This is a “scissor” lift – used to load and unload cargo. A crane, winch or ramp can also be used, depending on the kind of cargo. Airlander 10 comes with inbuilt winches to enable cargo movement in remote locations.
One of the cleverest aspects of Airlander 10’s design is its potential to land on any nearly flat surface. It will be able to do this because of its 2 pneumatic skids – inflatable landing gear that will work like giant cushions, protecting the aircraft from the ground.
It will be possible to deflate them during flight to enhance Airlander 10’s aerodynamic shape.
Its skids mean that Airlander 10 can operate like a hovercraft, taking off from and landing on any terrain, including water, ice and snow. It doesn’t need pre-built infrastructure (such as an airport) to make a landing.
The ability to land anywhere makes Airlander 10 ideal for many purposes: disaster recovery; delivering to remote areas; surveillance; and tourism. It could carry supplies to the top of a mountain or take people over Antarctic icescapes.
The skids have no internal structure – they are simply large inflatable tubes. The bottom of each is covered in an abrasion-resistant, reinforced layer. This can be replaced if damaged, like changing a shoe.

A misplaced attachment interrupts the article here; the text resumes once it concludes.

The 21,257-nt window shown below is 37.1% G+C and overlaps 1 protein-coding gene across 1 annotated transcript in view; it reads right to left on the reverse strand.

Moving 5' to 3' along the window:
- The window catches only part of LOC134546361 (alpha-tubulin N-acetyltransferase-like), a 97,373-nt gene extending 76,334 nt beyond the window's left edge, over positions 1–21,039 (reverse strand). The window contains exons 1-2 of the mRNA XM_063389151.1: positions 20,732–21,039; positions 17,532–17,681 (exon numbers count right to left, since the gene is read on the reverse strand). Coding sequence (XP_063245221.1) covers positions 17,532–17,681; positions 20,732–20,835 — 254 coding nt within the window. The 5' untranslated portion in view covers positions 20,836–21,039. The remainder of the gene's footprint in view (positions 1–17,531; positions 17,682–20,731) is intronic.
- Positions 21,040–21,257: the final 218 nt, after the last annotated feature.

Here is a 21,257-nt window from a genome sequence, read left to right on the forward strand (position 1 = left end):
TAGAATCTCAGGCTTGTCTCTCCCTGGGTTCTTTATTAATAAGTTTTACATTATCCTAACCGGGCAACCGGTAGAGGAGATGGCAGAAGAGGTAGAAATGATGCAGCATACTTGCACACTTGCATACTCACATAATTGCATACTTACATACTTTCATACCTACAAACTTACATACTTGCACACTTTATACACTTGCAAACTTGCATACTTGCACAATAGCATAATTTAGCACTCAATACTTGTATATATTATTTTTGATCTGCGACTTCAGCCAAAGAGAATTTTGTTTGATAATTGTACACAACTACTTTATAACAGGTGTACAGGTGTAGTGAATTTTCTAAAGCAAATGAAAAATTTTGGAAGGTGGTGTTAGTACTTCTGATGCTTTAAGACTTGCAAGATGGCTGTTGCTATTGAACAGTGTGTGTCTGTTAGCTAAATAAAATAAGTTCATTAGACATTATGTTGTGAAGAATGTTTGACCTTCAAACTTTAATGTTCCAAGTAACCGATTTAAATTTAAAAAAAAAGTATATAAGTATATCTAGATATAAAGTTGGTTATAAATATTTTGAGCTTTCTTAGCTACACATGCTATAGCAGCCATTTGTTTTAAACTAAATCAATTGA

Rather than having a circular cross-section like a traditional airship, Airlander 10 is a flattened ellipsis resembling two airships stuck together. Its unusual shape actually functions like a wing, contributing to the generation of aerodynamic lift as air flows around it.
The flight deck – sometimes called the cockpit – is where the pilot sits, alongside an observer (there will be seats for 2 pilots in the production version of Airlander 10). Floor-to-ceiling windows provide excellent visibility.
Facing the Weather
Airlander 10 is able to take off/land in winds of up to 35 knots (65kph). Although it features radar to avoid extreme weather, there is a copper Faraday cage built into the hull that prevents lightning affecting the aircraft.
Along the middle of the hull’s underside runs the mission module (also known as the cabin), with compartments for payload (passengers and cargo), fuel tanks and communication modules – via which Airlander 10 might one day be able to be flown remotely.
This is the base, in Cardington, England, from where Airlander takes off on test flights. Every aircraft must go through multiple test-flight stages in order to prove its airworthiness. At each stage, it is permitted to fly further and for longer.
During an otherwise successful flight in 2016, Airlander 10 did have a heavy landing that was reported in the media. However, no one was hurt in the landing, and testing continues.
Cardington Airport Sheds
Airlander 10 is stored and worked on in these sheds, originally built in the early 20th century, specifically for airship construction. At the time, these were the biggest sheds in Britain.
The sheds have been used for many purposes over the years, from film production to model-aircraft flying. They returned to their originally intended use in 2013, when Hybrid Air Vehicles established its base here.